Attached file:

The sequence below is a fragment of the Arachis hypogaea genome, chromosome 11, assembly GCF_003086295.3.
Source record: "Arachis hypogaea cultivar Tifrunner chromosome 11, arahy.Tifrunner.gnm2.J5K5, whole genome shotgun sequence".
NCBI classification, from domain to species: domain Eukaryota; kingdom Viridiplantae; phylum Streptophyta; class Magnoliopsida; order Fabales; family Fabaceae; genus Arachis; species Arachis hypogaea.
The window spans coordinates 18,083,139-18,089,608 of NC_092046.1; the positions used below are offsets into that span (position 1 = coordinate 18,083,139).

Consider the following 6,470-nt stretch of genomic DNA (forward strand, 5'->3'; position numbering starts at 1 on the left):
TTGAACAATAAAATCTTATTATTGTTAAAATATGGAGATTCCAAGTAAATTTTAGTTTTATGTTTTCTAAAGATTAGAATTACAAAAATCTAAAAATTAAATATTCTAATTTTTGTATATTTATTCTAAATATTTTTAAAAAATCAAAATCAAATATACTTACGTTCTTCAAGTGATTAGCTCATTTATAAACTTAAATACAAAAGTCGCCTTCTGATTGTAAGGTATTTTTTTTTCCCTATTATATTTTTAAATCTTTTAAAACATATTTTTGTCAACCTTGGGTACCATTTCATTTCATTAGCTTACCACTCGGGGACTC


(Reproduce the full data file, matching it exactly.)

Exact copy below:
The sequence below is a fragment of the Arachis hypogaea genome, chromosome 11, assembly GCF_003086295.3.
Source record: "Arachis hypogaea cultivar Tifrunner chromosome 11, arahy.Tifrunner.gnm2.J5K5, whole genome shotgun sequence".
NCBI classification, from domain to species: domain Eukaryota; kingdom Viridiplantae; phylum Streptophyta; class Magnoliopsida; order Fabales; family Fabaceae; genus Arachis; species Arachis hypogaea.
The window spans coordinates 18,083,139-18,089,608 of NC_092046.1; the positions used below are offsets into that span (position 1 = coordinate 18,083,139).

Consider the following 6,470-nt stretch of genomic DNA (forward strand, 5'->3'; position numbering starts at 1 on the left):
TTGAACAATAAAATCTTATTATTGTTAAAATATGGAGATTCCAAGTAAATTTTAGTTTTATGTTTTCTAAAGATTAGAATTACAAAAATCTAAAAATTAAATATTCTAATTTTTGTATATTTATTCTAAATATTTTTAAAAAATCAAAATCAAATATACTTACGTTCTTCAAGTGATTAGCTCATTTATAAACTTAAATACAAAAGTCGCCTTCTGATTGTAAGGTATTTTTTTTTCCCTATTATATTTTTAAATCTTTTAAAACATATTTTTGTCAACCTTGGGTACCATTTCATTTCATTAGCTTACCACTCGGGGACTC